Editor’s Note: This sponsored column is written by Nick Anderson, beermonger at Arrowine (4508 Lee Highway).
It only hit me the other day that for all of the ‘Beer 101’ we’ve done over the past couple of years, I hadn’t written a full-on Pumpkin Ale column yet. Last year I did a recap of a Pumpkin Beer tasting held at my home with friends, but that was it. With all of the talk about the early release of Pumpkin Ales this year, it’s worth taking a few moments to look at the surprisingly long history of Pumpkin Beer, dispel some of the myths about it, and revisit how ‘seasonal creep’ happens with beer — a topic I initially got into with this column last year.
Not unlike Cider, the history of Pumpkin Beer in early America is one of making due: malt was hard to come by in the New World, and pumpkin meat was a plentiful native source of fermentable sugar. Pumpkin Beers remained popular through the 18th Century, but were supplanted by the proliferation of Lagers made with newly plentiful wheat and barley crops — pumpkin became thought of as unfashionably antiquated and old-timey. Save for a brief everything-old-is-new-again return to prominence in the mid-19th Century, Pumpkin Beer was largely forgotten.
Fast-forward to the early 1980s, when the American craft beer revolution was beginning to spread: A new era of exploration and experimentation with recipes both new and very old led to the rebirth of Pumpkin Ale. The modern Pumpkin Ales tend to place an emphasis on spice notes usually seen in pumpkin pie — cinnamon, nutmeg, clove, allspice, etc. — than simply on the gourd itself. Today arguments resume every year over which Pumpkin Ale is the best, which are too spicy, and which aren’t spicy enough. Here are a couple things to keep in mind as Pumpkin Ales continue to take over beer shelves during the next few weeks:
Pumpkin has its limits: Spices can easily be overdone, but pumpkin itself only imparts so much flavor into a beer, even when used in large quantities. There are some Pumpkin Ales that feature the gourd more than others — Post Road by Brooklyn Brewery comes to mind — but even some of the beers that do use enough spice that much of the pumpkin character is lost.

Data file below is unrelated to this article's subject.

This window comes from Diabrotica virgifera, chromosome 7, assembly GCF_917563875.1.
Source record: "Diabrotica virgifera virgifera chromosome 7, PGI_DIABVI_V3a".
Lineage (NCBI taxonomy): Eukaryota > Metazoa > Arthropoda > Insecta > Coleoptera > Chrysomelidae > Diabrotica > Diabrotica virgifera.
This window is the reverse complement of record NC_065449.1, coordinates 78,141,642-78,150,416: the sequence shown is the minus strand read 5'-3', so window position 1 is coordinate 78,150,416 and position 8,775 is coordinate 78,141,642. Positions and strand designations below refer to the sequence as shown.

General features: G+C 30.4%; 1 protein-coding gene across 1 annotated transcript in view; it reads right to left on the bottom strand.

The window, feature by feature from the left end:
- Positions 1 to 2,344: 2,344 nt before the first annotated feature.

Size matters: Enjoy a spicy Pumpkin Ale, but don’t want anything too sweet and ‘dessert-y’ feeling? Take a quick peek at the ABV on the label, if it’s provided. As with any other alcoholic beverage, a higher ABV gives the perception of a richer feeling on the palate. Getting into the 8-9% range with Pumpkin Ales can make them feel sweet — cloying, even — and can prove to be a step too far for some.
That’s probably not fresh pumpkin, and you shouldn’t really care about that: I know that sounds like some sort of blasphemy coming from me, and considering the emphasis placed on freshness in craft beer. But where are pumpkins being harvested in spring for brewing a beer in late spring/early summer to hit shelves in mid/late summer? There are a couple breweries who hold out for fresh pumpkin (Sixpoint Autumnation is one, and Rogue is making an Ale with pumpkins from their own patch), but for the most part it’s coming out of cans. Before judging, think about it this way: with pumpkin not heavily influencing flavor as we established above, it’s not as if you’re losing the intense, vibrant flavor that you would if you used old hops as opposed to fresh. Also, you’re going to tell me all the pumpkin you used to make that pie filling last year was made from fresh pumpkin? In this case, I say there’s nothing wrong about using any kind of pumpkin.
So, why did Pumpkin Ales show up so early this year, with some arriving more than a month earlier than usual? As annoying as seasonal creep is, the bottom line truth is that it pays to be first: people tend to buy the first seasonal offering they come across, and then stick with it. Another reason is that the growing demand for Pumpkin Ales is forcing larger brewing commitments, with producers starting earlier to make more in an effort to sate market demand. Check out this great breakdown of the situation from Schlafly, whose Pumpkin Ale is among the most popular in this area.
I know you all have some favorite Pumpkin Ales — what have you been getting into so far this year? I’ve been really enjoying the new Devils Backbone Ichabod Crandall; it’s been giving Schlafly a run for its money in my home. Share your recommendations, sightings, and comments below. Until next time.
Nick Anderson maintains a blog at www.beermonger.net, and can be found on Twitter at @The_Beermonger. Sign up for Arrowine’s money saving email offers and free wine and beer tastings at www.arrowine.com/mailing-list-signup.aspx. The views and opinions expressed in the column are those of the author and do not necessarily reflect the views of ARLnow.com.
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